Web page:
The Pilots are thrown off their seats, hitting the cockpit roof. Look at the Pitch Attitude Disp trace and the Accel Vert trace. These are on the way to Zero G and we can see how PF loses stick pull in the process (Ctrl Column Pos L). He can barely hold on to the Yoke, let alone pull or trim against.
His reduced pull increases the pitch down further, which increases the speed even more. At 05.45.30 the Pilots have hit the seats again (Accel Vert trace and Ctrl Columns force trace) and can start pulling in a desperate last move. But it's too late. Despite them creating the largest Control Column movement ever, pitch down attitude is only marginally affected.
The pilots and their passengers lose the fight:
It's easy to say "Why didn't they trim then?". Because they are going down at 20 degrees nose down (which is a lot, a normal landing approach is 3°) and at 400kts. Then you just pull for all you have. And the aircraft is not reacting to the largest Control Column displacement since takeoff. This makes them pull even harder, the aircraft is unresponsive and they are fighting for theirs and all the passenger lives.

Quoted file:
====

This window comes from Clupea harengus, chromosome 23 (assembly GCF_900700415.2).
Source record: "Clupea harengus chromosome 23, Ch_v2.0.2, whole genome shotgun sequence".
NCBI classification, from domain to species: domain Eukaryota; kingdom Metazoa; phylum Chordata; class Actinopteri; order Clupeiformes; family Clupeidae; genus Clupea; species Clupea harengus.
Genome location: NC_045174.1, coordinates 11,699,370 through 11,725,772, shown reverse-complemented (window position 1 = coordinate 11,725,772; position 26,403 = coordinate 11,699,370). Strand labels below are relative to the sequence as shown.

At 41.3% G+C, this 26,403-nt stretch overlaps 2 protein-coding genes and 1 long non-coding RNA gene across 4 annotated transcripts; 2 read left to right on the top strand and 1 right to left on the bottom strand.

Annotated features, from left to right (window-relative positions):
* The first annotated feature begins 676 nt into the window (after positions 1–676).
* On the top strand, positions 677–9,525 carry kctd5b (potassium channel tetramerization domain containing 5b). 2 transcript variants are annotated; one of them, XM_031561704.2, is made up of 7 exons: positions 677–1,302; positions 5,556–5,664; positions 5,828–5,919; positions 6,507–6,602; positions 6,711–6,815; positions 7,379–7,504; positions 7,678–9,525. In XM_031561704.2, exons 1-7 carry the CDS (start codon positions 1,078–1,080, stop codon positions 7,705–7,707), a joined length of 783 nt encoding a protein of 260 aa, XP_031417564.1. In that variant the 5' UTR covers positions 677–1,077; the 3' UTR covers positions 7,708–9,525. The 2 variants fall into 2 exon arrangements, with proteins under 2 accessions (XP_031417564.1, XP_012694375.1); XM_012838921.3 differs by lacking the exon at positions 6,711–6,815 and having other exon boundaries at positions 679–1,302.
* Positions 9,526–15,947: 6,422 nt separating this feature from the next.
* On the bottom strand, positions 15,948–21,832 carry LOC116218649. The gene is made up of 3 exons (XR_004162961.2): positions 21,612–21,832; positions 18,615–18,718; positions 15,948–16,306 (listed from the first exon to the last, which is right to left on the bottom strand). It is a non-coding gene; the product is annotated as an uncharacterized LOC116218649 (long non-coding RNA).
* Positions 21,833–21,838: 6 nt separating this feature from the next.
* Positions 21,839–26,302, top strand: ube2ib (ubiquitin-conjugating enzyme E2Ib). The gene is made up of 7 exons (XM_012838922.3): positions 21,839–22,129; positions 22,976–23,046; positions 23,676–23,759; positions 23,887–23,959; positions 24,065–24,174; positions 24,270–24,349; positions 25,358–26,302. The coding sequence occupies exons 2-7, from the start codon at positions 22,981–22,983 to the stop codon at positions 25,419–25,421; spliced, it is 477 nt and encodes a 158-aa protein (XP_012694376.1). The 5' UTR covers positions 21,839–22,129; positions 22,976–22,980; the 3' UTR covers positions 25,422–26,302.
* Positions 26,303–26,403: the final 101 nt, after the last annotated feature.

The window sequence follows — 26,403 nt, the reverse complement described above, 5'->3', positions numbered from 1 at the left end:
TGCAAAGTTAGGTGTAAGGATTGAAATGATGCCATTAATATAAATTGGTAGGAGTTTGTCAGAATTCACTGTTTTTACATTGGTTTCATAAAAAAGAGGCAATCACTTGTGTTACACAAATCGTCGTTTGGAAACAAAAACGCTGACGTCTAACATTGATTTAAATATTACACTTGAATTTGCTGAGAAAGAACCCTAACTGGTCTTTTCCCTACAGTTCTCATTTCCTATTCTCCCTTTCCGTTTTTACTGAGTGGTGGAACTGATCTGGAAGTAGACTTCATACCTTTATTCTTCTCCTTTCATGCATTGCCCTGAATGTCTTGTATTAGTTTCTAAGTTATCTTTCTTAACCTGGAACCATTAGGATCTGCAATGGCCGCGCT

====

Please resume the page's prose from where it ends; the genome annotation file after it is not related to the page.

A diligent safety anlysis would have predicted this outcome. Neither Boeing nor the FAA seems to have done such after the first 737 MAX crashed. They provided an Airworthiness Directive with procedures that were insufficiant to correct the system induce misbehavior.
Moreover their description of the MCAS was incomplete. It is only now known that the MCAS trims the stabilizer at a speeed of 0.27 units (degrees) per second while the pilots electric trim moves the stabilizer at only 0.18 units per second:
"It's like a Tasmanian devil in there," says Dennis Tajer, a 737 pilot and communications chair for Allied Pilots Association, which represents American Airlines' pilots.